Scott TangneySeven years after the financial crisis of 2008, we continue to see residual damage to both the economy and the American psyche. Perhaps nowhere has a mistrust of banking and financial services remained as high, however, as it has among Millennials.

The 2015 Makovsky “Wall Street Reputation Study” found that more than two thirds (69%) of U.S. Millennials — adults between the ages of 18 and 34 — reported a lack of trust in financial institutions, compared to consumers age 35 to 54 (59%) and 55 and over (54%).

This is a big deal, because Millennials are a larger group than Baby Boomers, and now represent $1.3 trillion in buying power in the U.S. and $10 trillion globally. Banking and other financial services stand to suffer due to this mistrust and Millennials’ influence on people. Also, consider that savings, home buying, investing and financial planning are now beginning to come into focus for Millennials.

One of the reasons why Millennials’ trust in financial institutions lags behind the rest of the population could be the lingering effects of the financial crisis and recession.

When asked, “Over the past seven years, how has the financial crisis impacted your lifestyle?,” U.S. Millennials reported that they had been negatively impacted more than consumers age 55 and over. Top responses from Millennials were: not being able to save, or living paycheck to paycheck (33%) significant spending cut-backs (29%) and financial hardships for them and their families (27%).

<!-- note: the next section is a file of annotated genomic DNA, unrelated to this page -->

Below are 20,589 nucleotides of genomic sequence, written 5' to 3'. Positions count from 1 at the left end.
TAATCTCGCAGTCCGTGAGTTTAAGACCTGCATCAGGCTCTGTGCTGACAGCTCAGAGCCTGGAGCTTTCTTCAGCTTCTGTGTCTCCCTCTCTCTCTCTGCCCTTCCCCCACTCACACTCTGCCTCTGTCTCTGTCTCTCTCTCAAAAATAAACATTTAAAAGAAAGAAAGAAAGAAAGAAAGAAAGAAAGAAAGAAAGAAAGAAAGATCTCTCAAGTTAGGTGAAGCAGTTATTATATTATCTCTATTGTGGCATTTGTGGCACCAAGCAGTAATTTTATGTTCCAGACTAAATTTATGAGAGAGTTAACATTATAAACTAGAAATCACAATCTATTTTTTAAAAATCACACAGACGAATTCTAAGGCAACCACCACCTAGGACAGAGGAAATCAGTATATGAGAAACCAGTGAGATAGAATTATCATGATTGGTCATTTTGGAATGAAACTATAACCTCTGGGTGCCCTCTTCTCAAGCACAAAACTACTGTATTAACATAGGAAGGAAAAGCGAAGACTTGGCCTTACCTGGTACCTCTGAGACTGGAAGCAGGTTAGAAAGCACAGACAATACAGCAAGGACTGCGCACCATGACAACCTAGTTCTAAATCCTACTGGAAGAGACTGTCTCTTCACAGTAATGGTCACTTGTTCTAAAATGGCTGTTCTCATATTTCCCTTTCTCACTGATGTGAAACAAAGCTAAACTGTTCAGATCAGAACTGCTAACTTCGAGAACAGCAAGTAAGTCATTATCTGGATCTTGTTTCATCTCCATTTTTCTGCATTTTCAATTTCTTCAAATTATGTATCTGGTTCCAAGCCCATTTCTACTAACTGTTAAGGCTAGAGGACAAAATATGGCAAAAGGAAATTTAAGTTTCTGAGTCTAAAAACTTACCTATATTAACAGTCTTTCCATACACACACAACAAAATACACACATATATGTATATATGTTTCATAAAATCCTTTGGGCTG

Millennials also reported a significantly lower loss in their retirement accounts compared to other age groups. This impact on lifestyle and the recent pains of hardship are chief reasons that more than two-thirds (78%) of communications, investor relations and marketing executives surveyed said the financial crisis continues to have a major effect on stakeholders’ perceptions of their companies.

While this age group embraces the Internet and leverages the latest in mobile technology, they remain equally concerned about the security of their personal financial data. In fact, the number-one reason why Millennials would be likely to change to an alternative digital financial services provider was due to unauthorized access and theft of personal data (79%).

Fraud Prevention Becomes Top Concern

Keeping negative news about a financial services company to a minimum could once generate a good reputation. Today, protecting personal data and preventing fraud has become critical for financial institutions to retain customers and rebuild trust.

Forty-two percent (42%) of U.S. Millennials feel that failure to protect personal information and financial information are the biggest threats to their financial service company’s reputation. This threat is also felt inside financial institutions, where 83% of executives at financial services firms agree the ability to combat cyber threats and protect personal data will be the biggest issues in building reputation over the next 12 months.

Mounting Cost of Trust